PONTE VEDRA BEACH, Fla. – As Marty McGuinn settled over his tee shot, the sound of Gary Player’s voice interrupted his routine.
“Do you feel uncomfortable?” the Hall of Famer asked.
McGuinn was ready with a snappy reply. “Should I?” he said.
Considering the iconic island green at No. 17 on the Stadium Course at TPC Sawgrass beckoned, the two men ahead of him had rinsed their attempts and Player’s discerning eye stood yards away – well, why wouldn’t the chairman of banking giant BNY Mellon feel uncomfortable?
“I didn’t want to admit that I was,” McGuinn said Sunday. In that moment on the tee, addressing a group of restless shareholders might have seemed more relaxing.
That was part of the intrigue of the iGate CEO Cup, sending nearly two dozen corporate top dogs to take on the challenges that bedevil many a PGA Tour pro each spring during The Players Championship.
They even spent the weekend playing for money – with $100,000 on the line to be divvied up among charities designated by each winner.
“The big numbers lurk out there, all over the place,” said Chip Perry, CEO of AutoTrader.com who now holds distinction as the event’s first individual champion.
Perry, a 7 handicap who makes Atlanta his base, shot 84-80 over two days to claim the 21-inch gold trophy that threatened to create issues with the overhead storage bins on the flight home. That is, if he was even flying commercial.
“To compete at this venue, on this stage, blew away all my expectations,” Perry added. “Just the chance to compete was a privilege, and to win was something I never dreamed of.”
Undoubtedly, these executives are familiar with pressure. The competition is aimed at companies on the Forbes Global 2000 list, though some exemptions were handed out to beef up the inaugural field.
In their offices, million-dollar decisions are handled with confidence. A chip from just off the green, though, is less assured.
“This is a group of people that likes to win at anything they do,” McGuinn said. “We’ve all been successful in certain ways. You have to be competitive and you have to work hard, and also be lucky. But that applies to golf, too – you have to be competitive, you have to work hard and have to be lucky.”
As with any tour event, the weekend brought its share of tales of calamity, missed chances and ones that simply got away.
Bill Dillard, CEO of Dillard’s department stores, grew hopeful of staying dry at No.17 as his shot easily cleared the water in front – only to hit the green and one-hop off the back. Next came AppSense CEO Darron Antill, whose attempt had Player barking “One more yard!” but needed two more yards to make land.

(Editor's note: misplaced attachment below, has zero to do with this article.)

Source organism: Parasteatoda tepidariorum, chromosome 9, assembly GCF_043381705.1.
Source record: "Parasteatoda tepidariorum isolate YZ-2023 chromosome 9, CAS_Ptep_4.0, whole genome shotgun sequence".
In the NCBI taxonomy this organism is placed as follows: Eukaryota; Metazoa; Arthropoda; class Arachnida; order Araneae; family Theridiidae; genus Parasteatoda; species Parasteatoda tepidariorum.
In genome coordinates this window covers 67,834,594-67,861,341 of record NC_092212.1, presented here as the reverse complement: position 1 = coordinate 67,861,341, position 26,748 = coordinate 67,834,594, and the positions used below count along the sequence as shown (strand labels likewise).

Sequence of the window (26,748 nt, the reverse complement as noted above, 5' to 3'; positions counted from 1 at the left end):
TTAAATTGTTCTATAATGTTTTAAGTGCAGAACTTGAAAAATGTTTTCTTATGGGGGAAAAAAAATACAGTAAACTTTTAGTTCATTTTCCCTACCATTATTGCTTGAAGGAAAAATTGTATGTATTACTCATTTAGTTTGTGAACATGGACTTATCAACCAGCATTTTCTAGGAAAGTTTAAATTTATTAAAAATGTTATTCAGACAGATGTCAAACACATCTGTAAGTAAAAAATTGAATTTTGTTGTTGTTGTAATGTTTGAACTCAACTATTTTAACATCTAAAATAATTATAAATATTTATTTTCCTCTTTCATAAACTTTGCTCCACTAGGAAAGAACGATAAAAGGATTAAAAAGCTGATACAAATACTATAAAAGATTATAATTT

Those were the images McGuinn tried to wipe away as he stuck his tee in the ground. Yet even after Player’s interruption, the Pittsburgh exec found the front middle of the massive putting surface.
“You see them tee the ball up, and they’ve got a little shake,” Player said. “So I make a big fuss when they hit the green. That’s what they deserve.”
The CEO Cup is the creation of Phaneesh Murthy, president of technology consultants iGate, as a way to mix high-level networking with some charitable competition.
“It’s an environment where we can have a lot of fun and there’s no pressure – except the pressure of competition,” he said.
Noting the $100,000 in charity donations at stake, Player called the event “the most unusual competition I’ve seen in 20 years.”
“It’s great to see them choking a bit for that kind of prize money,” he quipped. “They’re getting a little taste of what we go through.”
Basketball Hall of Famer Julius Erving plays a half-dozen or so celebrity events and pro-ams each year, but this time his celebrity status was trumped by his role as CEO of Dr. J Enterprises. Not that he could take advantage of less athletic competition.
Unable to prepare because of a sore back – tweaked while playing hoops with his son – Erving took his fortune in good humor. When Sunday’s tee shot at No.17 caromed off the front bulkhead, someone in his foursome suggested he tee another.
Erving headed to the drop zone. “I’ve been tormented enough,” he said in mock weariness.
“I had a good time,” Erving said. “We won’t be going home with the cup, but hopefully we made enough friends that we’ll be invited back next year.”
Perhaps the best testimony, though, came from Mark Wright. The president of marketing services firm Targetbase was the first-day leader, but struggled on Sunday – including watery results on Nos. 16, 17 and 18.
But a well-struck third shot at No.18 scooted to the back of the green, and he salvaged bogey after draining a 10-foot finisher.
“I’ve played in the Colonial [pro-am] twice and Byron [Nelson Championship’s] a couple of times,” said the Dallas-based exec, who still took home the title for low net score. “I had more fun in this.
“We’ll definitely be telling some other people about the time we had here. I think it was a great time.”